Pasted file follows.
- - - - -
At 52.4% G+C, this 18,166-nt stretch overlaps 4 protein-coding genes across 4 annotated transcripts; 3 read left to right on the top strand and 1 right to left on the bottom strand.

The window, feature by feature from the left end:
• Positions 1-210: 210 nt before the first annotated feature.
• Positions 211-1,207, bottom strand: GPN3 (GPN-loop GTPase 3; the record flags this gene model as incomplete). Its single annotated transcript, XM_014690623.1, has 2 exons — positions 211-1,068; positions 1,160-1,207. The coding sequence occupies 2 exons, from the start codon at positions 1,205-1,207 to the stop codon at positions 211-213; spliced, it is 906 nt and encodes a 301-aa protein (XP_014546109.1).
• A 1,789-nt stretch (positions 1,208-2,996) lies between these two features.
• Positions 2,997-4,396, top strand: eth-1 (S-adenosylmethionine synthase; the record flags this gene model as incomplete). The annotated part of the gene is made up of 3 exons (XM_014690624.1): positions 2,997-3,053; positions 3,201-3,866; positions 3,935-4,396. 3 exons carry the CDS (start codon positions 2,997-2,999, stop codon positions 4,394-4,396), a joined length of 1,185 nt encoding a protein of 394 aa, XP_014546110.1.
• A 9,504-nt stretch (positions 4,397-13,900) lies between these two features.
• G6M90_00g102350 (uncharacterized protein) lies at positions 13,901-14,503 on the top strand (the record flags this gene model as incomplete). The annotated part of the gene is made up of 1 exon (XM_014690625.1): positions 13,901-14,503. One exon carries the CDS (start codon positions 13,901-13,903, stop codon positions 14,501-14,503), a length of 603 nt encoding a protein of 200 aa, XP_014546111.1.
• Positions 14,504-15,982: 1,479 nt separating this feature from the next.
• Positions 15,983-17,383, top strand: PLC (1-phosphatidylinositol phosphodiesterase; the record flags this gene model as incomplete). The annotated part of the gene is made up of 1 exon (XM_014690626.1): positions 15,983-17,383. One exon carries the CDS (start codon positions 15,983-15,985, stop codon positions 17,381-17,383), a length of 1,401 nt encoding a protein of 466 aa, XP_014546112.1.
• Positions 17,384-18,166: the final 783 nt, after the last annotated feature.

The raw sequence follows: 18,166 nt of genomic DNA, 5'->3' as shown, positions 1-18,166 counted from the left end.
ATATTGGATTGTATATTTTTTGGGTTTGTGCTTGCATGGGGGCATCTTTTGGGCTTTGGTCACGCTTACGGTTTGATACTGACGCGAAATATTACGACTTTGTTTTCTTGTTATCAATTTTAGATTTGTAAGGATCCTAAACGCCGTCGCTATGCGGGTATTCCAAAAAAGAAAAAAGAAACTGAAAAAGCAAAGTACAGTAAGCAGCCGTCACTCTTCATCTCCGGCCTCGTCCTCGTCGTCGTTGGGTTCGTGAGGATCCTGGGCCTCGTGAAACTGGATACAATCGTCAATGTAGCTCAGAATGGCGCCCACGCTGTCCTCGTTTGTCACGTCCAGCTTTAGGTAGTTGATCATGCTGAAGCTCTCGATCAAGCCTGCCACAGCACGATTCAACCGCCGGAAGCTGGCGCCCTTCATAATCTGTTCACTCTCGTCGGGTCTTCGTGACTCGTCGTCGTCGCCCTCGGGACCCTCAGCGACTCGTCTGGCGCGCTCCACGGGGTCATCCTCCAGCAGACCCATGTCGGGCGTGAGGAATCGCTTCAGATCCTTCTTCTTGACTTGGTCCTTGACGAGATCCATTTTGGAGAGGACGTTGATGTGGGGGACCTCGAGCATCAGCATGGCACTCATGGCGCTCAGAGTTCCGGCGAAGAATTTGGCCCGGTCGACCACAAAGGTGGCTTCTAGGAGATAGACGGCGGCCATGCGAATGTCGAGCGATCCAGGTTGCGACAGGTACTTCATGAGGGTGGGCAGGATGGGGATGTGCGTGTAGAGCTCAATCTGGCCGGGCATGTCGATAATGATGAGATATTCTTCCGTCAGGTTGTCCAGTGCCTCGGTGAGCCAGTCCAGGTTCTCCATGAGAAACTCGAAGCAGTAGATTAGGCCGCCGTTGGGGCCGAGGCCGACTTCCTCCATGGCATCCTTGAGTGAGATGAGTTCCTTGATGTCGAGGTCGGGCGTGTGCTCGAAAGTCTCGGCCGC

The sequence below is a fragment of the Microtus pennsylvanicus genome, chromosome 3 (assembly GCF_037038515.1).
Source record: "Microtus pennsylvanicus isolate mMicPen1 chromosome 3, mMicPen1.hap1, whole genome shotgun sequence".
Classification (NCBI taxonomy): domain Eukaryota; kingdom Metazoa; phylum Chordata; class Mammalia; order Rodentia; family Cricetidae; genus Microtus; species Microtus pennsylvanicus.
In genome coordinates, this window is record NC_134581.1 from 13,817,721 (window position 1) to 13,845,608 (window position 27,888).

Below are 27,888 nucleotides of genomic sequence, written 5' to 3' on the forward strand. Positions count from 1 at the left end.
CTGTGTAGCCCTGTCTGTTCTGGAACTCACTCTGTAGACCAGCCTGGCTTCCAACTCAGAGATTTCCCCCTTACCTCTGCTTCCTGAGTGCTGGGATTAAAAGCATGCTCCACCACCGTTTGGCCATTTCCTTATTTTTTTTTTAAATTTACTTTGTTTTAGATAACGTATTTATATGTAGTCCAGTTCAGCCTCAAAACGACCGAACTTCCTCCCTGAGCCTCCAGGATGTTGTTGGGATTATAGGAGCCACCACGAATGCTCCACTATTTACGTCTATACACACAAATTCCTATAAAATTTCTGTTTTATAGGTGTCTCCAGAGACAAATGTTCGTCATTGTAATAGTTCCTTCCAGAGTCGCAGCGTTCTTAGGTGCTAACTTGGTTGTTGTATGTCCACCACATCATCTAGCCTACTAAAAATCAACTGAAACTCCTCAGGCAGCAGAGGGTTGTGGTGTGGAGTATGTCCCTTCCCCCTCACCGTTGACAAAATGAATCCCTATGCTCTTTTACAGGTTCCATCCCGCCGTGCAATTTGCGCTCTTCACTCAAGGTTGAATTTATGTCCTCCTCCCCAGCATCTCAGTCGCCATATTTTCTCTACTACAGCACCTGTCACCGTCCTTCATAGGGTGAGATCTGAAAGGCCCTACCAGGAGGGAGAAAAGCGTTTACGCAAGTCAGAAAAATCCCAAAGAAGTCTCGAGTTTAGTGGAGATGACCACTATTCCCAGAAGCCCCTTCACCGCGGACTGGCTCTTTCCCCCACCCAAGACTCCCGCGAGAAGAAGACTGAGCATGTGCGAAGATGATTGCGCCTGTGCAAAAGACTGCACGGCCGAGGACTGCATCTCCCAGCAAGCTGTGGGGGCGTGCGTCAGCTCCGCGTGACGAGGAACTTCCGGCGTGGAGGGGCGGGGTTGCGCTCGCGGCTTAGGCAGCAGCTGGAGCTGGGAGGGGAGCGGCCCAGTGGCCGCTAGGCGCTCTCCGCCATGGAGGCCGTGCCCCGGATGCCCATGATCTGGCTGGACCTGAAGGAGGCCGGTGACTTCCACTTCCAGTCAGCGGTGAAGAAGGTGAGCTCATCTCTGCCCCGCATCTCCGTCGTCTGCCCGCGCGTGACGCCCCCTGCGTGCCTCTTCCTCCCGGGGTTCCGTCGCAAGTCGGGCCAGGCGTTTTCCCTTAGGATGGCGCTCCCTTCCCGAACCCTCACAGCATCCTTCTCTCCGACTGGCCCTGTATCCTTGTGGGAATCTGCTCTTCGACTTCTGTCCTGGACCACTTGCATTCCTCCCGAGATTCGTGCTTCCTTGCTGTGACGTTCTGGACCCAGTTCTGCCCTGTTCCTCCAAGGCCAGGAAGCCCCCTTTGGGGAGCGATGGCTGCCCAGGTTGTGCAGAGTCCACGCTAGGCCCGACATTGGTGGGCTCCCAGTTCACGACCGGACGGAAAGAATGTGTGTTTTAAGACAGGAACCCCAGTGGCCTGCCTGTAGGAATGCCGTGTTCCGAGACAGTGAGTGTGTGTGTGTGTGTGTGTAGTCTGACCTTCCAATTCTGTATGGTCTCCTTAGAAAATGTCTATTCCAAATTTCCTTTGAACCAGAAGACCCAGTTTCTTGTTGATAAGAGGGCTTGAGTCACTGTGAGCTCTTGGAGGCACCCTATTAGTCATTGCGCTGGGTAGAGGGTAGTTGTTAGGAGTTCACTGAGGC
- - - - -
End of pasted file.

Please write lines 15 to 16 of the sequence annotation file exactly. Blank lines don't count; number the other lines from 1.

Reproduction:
Source record: "Microtus pennsylvanicus isolate mMicPen1 chromosome 3, mMicPen1.hap1, whole genome shotgun sequence".
Classification (NCBI taxonomy): domain Eukaryota; kingdom Metazoa; phylum Chordata; class Mammalia; order Rodentia; family Cricetidae; genus Microtus; species Microtus pennsylvanicus.